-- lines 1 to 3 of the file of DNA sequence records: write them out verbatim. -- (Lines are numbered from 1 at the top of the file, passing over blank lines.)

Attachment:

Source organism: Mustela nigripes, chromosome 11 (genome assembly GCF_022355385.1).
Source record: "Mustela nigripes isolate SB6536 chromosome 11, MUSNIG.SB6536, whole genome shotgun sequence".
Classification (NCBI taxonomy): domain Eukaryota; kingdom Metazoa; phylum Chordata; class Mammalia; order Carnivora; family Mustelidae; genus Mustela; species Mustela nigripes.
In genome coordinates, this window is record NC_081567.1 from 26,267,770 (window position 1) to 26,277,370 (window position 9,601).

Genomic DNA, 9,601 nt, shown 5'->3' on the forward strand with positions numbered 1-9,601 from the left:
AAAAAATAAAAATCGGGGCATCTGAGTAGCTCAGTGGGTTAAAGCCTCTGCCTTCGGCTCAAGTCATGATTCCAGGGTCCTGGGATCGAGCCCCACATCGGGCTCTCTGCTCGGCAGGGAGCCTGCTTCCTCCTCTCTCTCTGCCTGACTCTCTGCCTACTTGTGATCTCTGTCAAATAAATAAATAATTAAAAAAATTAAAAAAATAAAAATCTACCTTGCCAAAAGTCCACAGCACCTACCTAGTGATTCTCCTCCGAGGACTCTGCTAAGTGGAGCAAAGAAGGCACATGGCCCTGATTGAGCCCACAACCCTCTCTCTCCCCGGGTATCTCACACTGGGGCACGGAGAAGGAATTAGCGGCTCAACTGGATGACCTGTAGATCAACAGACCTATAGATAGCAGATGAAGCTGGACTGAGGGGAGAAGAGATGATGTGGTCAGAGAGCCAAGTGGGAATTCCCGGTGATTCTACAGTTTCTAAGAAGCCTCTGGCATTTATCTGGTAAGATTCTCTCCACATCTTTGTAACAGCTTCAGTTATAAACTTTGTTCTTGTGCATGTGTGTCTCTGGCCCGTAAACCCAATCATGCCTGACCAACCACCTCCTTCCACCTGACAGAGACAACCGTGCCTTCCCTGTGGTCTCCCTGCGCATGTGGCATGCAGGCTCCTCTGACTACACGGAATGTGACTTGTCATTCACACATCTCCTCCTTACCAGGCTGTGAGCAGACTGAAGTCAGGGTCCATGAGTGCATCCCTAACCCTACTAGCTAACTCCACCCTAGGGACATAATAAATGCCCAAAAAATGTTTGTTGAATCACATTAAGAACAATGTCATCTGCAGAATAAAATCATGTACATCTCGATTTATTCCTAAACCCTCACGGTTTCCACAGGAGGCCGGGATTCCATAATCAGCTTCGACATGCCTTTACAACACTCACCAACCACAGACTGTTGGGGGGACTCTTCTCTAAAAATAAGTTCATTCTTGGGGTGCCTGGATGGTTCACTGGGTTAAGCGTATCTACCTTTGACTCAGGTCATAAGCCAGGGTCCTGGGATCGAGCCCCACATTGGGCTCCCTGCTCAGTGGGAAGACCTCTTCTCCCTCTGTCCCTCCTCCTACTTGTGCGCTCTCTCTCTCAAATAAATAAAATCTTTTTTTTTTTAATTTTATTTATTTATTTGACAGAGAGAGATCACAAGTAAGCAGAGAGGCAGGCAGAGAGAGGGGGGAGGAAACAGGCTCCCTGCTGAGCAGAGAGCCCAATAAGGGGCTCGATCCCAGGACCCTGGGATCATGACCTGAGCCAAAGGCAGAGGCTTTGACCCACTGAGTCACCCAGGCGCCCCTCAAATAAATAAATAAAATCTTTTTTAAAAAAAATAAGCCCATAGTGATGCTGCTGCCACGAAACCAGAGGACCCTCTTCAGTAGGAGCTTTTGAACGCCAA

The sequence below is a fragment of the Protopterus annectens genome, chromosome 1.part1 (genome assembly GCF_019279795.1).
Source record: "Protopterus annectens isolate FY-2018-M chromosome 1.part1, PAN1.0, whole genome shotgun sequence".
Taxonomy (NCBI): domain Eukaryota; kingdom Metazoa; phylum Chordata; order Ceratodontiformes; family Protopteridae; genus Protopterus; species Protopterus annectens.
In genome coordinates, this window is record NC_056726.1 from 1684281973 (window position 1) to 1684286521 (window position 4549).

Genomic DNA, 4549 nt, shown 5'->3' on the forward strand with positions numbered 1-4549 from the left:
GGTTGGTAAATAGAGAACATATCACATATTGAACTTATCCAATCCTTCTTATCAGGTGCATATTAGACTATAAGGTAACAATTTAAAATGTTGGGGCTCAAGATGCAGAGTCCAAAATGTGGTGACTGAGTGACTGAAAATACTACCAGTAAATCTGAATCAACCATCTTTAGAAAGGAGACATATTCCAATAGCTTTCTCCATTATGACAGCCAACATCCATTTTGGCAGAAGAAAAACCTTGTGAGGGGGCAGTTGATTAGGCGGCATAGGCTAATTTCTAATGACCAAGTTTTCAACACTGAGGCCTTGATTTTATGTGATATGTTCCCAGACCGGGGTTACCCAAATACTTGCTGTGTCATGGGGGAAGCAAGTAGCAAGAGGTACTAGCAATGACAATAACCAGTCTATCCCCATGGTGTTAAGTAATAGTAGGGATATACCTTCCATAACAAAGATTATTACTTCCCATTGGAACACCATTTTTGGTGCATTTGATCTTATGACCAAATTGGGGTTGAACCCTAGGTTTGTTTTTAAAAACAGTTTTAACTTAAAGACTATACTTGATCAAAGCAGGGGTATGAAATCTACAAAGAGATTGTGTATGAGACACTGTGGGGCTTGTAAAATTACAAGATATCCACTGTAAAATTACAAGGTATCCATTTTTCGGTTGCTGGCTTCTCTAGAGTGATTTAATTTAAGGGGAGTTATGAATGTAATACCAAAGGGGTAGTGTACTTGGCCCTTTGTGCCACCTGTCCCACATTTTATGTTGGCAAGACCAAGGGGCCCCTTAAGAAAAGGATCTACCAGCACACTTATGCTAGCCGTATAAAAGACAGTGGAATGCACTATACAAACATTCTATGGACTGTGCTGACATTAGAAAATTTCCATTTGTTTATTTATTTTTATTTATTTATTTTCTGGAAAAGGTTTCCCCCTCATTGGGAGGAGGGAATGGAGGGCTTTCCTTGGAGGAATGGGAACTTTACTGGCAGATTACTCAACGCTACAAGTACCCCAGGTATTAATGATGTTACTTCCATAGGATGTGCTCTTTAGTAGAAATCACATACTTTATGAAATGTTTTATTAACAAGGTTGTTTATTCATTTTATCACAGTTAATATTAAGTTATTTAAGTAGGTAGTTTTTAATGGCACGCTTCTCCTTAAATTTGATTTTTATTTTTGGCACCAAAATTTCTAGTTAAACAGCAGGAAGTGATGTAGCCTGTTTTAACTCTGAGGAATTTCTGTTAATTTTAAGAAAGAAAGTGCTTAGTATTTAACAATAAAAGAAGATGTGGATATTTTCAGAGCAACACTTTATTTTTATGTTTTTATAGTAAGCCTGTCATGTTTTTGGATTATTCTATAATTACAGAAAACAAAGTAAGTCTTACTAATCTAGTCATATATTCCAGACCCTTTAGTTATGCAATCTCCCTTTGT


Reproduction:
Source organism: Mustela nigripes, chromosome 11 (genome assembly GCF_022355385.1).
Source record: "Mustela nigripes isolate SB6536 chromosome 11, MUSNIG.SB6536, whole genome shotgun sequence".
Classification (NCBI taxonomy): domain Eukaryota; kingdom Metazoa; phylum Chordata; class Mammalia; order Carnivora; family Mustelidae; genus Mustela; species Mustela nigripes.